Fun Police

Another dopey idea from Doug Sellman

Doug Sellman seems to have the monopoly on dopey ideas. 

His latest mad rant is to call fast food an addiction.

Addiction expert and researcher Professor Doug Sellman is director of the National Addiction Centre in Christchurch.

He told Newshub the fast food industry thrives on people eating it more, and the moreishness of particular brands lies in the engineered combination of fat, sugar and salt in its products. These are all ingredients New Zealanders consume far too much of already.

“Fast food outlets facilitate overeating through convenience, low price and provision of energy-dense moreish food, and therefore are an important factor in the New Zealand population eating too much.

“Not everyone with food addiction is obese and not everyone with obesity has food addiction. However, in our experience there is a very strong relationship between the behaviour of food addiction and the medical condition of obesity.”

Prof Sellman says it is possible to become addicted to fast food.   Read more »

Are they going to enforce bag checks too?

The wowsers want to wreck Pasifika Festival by banning and enforcing a soft drink ban:

The country’s biggest celebration of Pacific culture will be held at Western Springs this weekend.

Fighting Sugar in Soft Drinks (FIZZ) founder Gerhard Sundborn, who called for the ban, said 25 percent of a child’s sugar intake was from sugary drinks.   Read more »

Phil Goff’s fun police start cutting down swings

Phil Goff has started the new year by rolling out the fun police and tasking them with cutting down kid’s swings.

Kiwis’ DIY resourcefulness is under threat from the Auckland Council, which is demanding the removal of children’s swings on street trees, in the name of safety and tree health.

Parents in Calgary St, Sandringham, are shocked to have been slapped with notices ordering them to dismantle swings – loved by children – outside their homes

But the council says it is responding to a complaint rather than running a city-wide crackdown on street swings.

Peter Lord was told by a card left by a council official last month that the replacement swing he had erected only weeks early for his three daughters, aged 8, 11 and 12, was in breach of the Public Safety and Nuisance Bylaw.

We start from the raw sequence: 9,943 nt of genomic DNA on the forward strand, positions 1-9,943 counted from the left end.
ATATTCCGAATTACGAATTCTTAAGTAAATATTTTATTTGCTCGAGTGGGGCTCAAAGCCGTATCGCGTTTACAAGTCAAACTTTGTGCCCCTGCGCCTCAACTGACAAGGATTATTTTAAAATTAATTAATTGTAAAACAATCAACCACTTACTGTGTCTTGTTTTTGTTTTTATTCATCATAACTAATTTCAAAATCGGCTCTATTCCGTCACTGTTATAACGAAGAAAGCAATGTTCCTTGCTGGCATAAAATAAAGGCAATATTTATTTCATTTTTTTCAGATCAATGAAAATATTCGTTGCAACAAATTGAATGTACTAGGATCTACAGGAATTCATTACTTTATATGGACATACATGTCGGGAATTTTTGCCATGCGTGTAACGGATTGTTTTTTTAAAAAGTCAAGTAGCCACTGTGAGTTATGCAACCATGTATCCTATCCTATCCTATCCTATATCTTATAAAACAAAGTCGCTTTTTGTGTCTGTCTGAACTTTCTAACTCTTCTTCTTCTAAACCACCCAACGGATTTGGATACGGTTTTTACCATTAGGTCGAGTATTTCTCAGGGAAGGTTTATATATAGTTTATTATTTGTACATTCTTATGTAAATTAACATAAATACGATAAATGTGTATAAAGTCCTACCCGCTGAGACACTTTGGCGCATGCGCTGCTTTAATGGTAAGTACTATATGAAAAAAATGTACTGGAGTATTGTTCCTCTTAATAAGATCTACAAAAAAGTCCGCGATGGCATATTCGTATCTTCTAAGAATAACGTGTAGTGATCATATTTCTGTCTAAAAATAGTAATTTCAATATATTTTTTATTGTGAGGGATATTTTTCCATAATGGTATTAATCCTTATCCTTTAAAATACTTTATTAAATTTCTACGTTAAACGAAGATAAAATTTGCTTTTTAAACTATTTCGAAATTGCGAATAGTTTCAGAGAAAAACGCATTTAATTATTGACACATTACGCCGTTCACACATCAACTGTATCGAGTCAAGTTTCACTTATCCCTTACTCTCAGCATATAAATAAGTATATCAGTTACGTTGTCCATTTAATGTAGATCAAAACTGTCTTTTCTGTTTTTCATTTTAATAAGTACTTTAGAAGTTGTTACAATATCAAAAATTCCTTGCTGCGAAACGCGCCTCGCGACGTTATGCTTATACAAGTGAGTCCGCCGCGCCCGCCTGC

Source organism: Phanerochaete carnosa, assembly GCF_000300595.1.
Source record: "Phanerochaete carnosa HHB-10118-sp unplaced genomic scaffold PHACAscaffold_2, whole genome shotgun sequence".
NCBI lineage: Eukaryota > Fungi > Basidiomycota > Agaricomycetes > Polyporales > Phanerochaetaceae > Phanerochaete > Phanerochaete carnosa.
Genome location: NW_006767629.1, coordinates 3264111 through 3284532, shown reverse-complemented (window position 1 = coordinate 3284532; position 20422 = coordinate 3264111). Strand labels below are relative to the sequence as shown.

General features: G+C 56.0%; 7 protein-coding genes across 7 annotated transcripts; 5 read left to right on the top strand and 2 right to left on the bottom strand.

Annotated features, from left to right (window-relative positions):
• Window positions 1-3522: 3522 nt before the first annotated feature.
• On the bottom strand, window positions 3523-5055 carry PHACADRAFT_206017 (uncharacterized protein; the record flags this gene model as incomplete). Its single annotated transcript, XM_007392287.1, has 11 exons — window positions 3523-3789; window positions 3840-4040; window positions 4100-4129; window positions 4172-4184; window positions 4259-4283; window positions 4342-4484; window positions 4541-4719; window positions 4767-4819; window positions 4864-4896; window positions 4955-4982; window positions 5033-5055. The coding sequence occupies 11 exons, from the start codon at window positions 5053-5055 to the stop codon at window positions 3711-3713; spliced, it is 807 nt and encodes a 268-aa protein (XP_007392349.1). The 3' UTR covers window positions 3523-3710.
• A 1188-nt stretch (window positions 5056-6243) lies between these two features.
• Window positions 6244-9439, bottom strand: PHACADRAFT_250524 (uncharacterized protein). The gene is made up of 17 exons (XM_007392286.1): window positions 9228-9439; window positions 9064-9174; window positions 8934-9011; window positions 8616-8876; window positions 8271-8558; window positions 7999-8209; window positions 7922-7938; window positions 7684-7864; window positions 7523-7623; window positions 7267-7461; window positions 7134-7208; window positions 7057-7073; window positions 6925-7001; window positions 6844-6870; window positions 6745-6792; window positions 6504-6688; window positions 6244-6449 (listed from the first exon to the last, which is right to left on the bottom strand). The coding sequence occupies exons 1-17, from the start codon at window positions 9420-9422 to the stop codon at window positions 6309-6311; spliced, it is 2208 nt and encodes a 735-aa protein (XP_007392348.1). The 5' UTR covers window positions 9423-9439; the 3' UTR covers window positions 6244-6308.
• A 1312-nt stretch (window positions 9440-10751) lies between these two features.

Read more »

The Fun Police are on the Prowl

Lock the office doors, hide your Melbourne Cup Sweep tickets, this is one of the 3 or 4 days in the year when Internal Affairs Inspectors get to do their righteous work.

No prizes over $500 and (how necessary is this!) you are not allowed to offer a firearm or vouchers for sexual services as an office sweepstake prize.

$1,000 fine if you’re caught.  Spoilsports.

It’s the horse race that brings two nations to a standstill and sends novice punters into a frenzied flutter.

Armies of Kiwi office workers will this afternoon down pens for the annual Melbourne Cup race and obligatory office sweepstake.

Melbourne Cup frivolities attract many Kiwis usually averse to the sport and unaccustomed to placing a bet.

Cup day, celebrated as a public holiday in most of Victoria, is the single biggest betting day for the TAB in New Zealand. It also turns thousands of workers into makeshift bookies as workplaces join in the fun by offering an office sweepstake.

However, the Department of Internal Affairs warns that office sweepstake prize money cannot exceed $500 and those who breach the rules could face the long arm of the law.

This means tickets for the 24-horse race can cost no more than $20.83, according to a spokesman.

Any money raised must be returned as prizes and no one is allowed to profit from organising the sweepstake.

Violating these regulations could incur a fine of up to $1000.